The Citz Storytellers are launching the next phase of their No Box No Label campaign, which looks at the acronym BAME and why it should no longer be used. Read about the campaign here »
Brendan Lyons – of the No Box No Label campaign – writes here about Black Lives Matter, and how BAME doesn’t speak for the people it claims to…
“There’s a reason we’re saying Black Lives Matter. Not ‘All Lives Matter’. And certainly not ‘BAME Lives Matter’.”
The term BAME, like People of Colour, is one which some people like, and other people don’t. Does that mean we should force it onto people? I don’t feel completely right about doing it, but then I thought that I needed a blanket term with which to discuss racial inequality.
This was because I was told:
“The reason for the distinction is because we (People of Colour) have a totally different experience to white folk, and you people need to understand that there is a separation because the world doesn’t treat us all equal.”
Yet in the same conversation, I was also told:
“Why make a distinction in the first place? We’re all people.”
It seems logical that somewhere in between these two points, there is a common desire for human equality. I have always seen equality as a birth right – however we can’t seem to agree on how to articulate it. Especially when society doesn’t seem to treat all races as if they are equal.
Yet despite there being well-intentioned movements towards positive discrimination within the arts and cultural sector, I have always felt that these movements do little to address the cause of this inequality. Much less so than the emergence of the Black Lives Matter movement, which sought to draw attention specifically to Black peoples’ experiences of racism.
This message seems lost on the many people who claim that ‘All Lives Matter’, and therefore by default are not racist. It’s like a defence mechanism built in resistance against protests. Because in our neo-liberal climate, being BAME is a protected characteristic, alongside gender, sexual orientation and disability. All are lumped within the same category, as grounds for discrimination, so all experiences must be equal. Right?
Because, when you break it down, BAME does not speak to the minority of people it claims to. Being a global population means that, statistically, the majority of people are not white, and therefore why reduce the global majority to a marginalised group that has a common experience of racism? Especially when B stands for ‘Black’, which is a skin colour, A stands for ‘Asian’, which is a continent of origin, and ME stands for the reduction of everyone else to a ‘Minority Ethnic’ group, consisting of everyone who is not classed as ‘White British’.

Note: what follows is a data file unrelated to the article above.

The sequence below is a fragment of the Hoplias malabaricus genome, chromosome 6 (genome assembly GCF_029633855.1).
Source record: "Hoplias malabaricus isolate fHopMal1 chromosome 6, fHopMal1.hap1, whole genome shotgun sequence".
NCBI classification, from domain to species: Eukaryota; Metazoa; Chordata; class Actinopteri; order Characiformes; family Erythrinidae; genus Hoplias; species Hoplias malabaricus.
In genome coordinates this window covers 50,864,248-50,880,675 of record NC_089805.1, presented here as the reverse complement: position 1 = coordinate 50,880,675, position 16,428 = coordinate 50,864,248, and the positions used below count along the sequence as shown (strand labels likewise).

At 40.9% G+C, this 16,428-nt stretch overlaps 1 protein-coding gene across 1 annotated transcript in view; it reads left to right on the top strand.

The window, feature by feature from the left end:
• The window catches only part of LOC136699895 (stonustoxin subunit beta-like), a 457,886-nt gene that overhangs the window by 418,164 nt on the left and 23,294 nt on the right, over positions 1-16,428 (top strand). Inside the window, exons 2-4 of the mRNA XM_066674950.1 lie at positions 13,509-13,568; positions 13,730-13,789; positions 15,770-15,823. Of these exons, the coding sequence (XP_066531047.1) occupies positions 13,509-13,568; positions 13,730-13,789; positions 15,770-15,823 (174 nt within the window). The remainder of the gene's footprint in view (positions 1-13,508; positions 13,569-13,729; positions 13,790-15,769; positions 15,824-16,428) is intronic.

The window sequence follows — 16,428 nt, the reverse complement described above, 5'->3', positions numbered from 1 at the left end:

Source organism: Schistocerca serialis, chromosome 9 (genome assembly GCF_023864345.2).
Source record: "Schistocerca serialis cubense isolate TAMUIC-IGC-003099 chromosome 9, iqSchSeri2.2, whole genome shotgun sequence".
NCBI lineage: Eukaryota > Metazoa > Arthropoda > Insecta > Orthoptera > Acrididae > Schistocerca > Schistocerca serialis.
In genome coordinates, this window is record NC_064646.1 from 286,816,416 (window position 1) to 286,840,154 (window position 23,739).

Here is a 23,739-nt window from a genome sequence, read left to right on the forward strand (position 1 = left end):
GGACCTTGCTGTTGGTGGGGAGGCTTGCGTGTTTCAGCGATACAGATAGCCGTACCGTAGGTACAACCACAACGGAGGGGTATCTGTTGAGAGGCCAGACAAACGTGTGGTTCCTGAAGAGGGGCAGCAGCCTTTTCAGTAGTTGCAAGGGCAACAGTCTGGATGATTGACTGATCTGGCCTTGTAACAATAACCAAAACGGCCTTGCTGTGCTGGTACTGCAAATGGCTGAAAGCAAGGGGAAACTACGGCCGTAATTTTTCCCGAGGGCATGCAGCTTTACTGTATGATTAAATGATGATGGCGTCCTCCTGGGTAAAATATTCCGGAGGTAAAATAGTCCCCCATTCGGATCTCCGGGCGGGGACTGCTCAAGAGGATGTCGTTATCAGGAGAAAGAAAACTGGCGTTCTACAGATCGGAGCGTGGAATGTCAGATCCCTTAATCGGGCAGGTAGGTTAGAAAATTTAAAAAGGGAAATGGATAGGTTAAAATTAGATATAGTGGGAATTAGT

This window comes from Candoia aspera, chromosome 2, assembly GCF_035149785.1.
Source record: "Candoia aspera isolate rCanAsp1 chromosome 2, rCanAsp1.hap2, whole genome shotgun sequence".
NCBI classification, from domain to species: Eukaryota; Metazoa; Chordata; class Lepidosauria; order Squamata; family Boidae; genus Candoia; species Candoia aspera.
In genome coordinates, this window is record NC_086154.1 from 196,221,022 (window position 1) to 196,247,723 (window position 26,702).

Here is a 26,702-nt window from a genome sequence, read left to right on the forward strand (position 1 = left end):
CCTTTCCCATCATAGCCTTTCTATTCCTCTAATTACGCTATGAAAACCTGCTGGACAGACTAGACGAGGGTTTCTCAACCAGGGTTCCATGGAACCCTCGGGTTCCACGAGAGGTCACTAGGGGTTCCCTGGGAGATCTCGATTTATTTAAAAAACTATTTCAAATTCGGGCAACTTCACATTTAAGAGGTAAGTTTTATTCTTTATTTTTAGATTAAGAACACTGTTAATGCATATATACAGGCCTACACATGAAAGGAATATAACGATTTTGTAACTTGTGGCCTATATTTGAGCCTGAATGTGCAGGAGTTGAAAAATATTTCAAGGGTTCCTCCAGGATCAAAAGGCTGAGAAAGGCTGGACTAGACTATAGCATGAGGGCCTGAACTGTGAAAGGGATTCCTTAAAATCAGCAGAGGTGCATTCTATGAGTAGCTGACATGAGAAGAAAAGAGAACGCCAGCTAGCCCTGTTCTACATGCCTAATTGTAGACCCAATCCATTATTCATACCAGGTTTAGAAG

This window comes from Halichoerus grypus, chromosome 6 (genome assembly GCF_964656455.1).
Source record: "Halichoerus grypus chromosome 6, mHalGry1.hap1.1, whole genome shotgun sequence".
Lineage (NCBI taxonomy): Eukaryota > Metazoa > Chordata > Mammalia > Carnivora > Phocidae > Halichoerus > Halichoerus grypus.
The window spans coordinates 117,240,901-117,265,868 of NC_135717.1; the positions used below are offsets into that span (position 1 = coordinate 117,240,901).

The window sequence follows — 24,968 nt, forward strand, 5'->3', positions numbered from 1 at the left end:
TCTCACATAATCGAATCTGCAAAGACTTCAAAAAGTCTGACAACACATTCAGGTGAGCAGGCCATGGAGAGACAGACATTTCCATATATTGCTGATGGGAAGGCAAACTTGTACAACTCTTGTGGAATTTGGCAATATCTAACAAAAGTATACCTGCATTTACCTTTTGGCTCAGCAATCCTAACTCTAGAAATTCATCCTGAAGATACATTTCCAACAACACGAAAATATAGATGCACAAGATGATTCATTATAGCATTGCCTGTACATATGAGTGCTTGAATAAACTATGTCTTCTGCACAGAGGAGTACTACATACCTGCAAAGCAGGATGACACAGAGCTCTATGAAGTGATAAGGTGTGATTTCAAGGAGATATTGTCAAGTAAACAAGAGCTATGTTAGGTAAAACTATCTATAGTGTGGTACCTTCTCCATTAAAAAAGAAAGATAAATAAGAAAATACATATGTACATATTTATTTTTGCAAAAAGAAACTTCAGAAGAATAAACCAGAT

There doesn’t seem to be any cohesion behind this term. Least of all in its use, which seems benevolent, but in fact stems from our British colonial history whereby white is deemed as ‘right’.
If this is a matter of resolving racial equality, then it doesn’t seem appropriate to lump race, geography and heritage together. Why not say it as it is?
If we are taking the term BAME to mean ‘not white British’, then this should be the term that we use. It may not sit comfortably, but then neither should BAME.
If we are taking the term BAME to mean ‘People of Colour’, then perhaps we should just use the term ‘People of Colour’, even with its problematic link to the segregation of ‘coloured’ people.
If we are using the term BAME to promote positive discrimination and ethnic diversity, then maybe we should switch our focus to ethnicity rather than race. Referring to people’s heritage would be more fruitful than referring to their skin colour, unless we are advertising a job specifically for a Black person.
In which case, we are saying that Black lives matter. Not because all lives don’t matter, but because all lives have a right to express the nature of their oppression, and also to resolve it on their own terms.
To me, this is the ethos behind our No Box, No Label campaign. We stand united on that front. As a company of diverse people, we at Cardboard Citizens seek to challenge oppression wherever we see it, and a big part of this work is in dismantling the labels that are placed unnecessarily upon us.